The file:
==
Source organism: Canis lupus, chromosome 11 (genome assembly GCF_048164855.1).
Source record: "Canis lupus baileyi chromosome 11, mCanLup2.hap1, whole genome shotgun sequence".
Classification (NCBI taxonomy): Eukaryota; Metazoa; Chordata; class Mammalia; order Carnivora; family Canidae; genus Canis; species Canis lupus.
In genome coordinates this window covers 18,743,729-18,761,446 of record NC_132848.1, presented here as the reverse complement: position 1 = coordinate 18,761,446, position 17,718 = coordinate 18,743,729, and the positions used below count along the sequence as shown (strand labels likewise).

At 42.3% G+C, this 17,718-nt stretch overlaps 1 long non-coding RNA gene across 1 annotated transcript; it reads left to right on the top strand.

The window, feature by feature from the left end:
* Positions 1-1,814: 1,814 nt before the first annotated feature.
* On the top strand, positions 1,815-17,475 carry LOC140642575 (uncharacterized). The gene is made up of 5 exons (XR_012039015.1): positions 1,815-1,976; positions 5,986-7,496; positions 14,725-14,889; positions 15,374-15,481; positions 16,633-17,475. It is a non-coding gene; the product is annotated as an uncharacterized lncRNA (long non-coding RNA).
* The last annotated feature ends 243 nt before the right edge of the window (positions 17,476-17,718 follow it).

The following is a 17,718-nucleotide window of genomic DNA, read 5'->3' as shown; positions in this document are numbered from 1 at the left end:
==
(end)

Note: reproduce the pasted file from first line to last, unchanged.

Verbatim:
Source organism: Canis lupus, chromosome 11 (genome assembly GCF_048164855.1).
Source record: "Canis lupus baileyi chromosome 11, mCanLup2.hap1, whole genome shotgun sequence".
Classification (NCBI taxonomy): Eukaryota; Metazoa; Chordata; class Mammalia; order Carnivora; family Canidae; genus Canis; species Canis lupus.
In genome coordinates this window covers 18,743,729-18,761,446 of record NC_132848.1, presented here as the reverse complement: position 1 = coordinate 18,761,446, position 17,718 = coordinate 18,743,729, and the positions used below count along the sequence as shown (strand labels likewise).

At 42.3% G+C, this 17,718-nt stretch overlaps 1 long non-coding RNA gene across 1 annotated transcript; it reads left to right on the top strand.

The window, feature by feature from the left end:
* Positions 1-1,814: 1,814 nt before the first annotated feature.
* On the top strand, positions 1,815-17,475 carry LOC140642575 (uncharacterized). The gene is made up of 5 exons (XR_012039015.1): positions 1,815-1,976; positions 5,986-7,496; positions 14,725-14,889; positions 15,374-15,481; positions 16,633-17,475. It is a non-coding gene; the product is annotated as an uncharacterized lncRNA (long non-coding RNA).
* The last annotated feature ends 243 nt before the right edge of the window (positions 17,476-17,718 follow it).

The following is a 17,718-nucleotide window of genomic DNA, read 5'->3' as shown; positions in this document are numbered from 1 at the left end: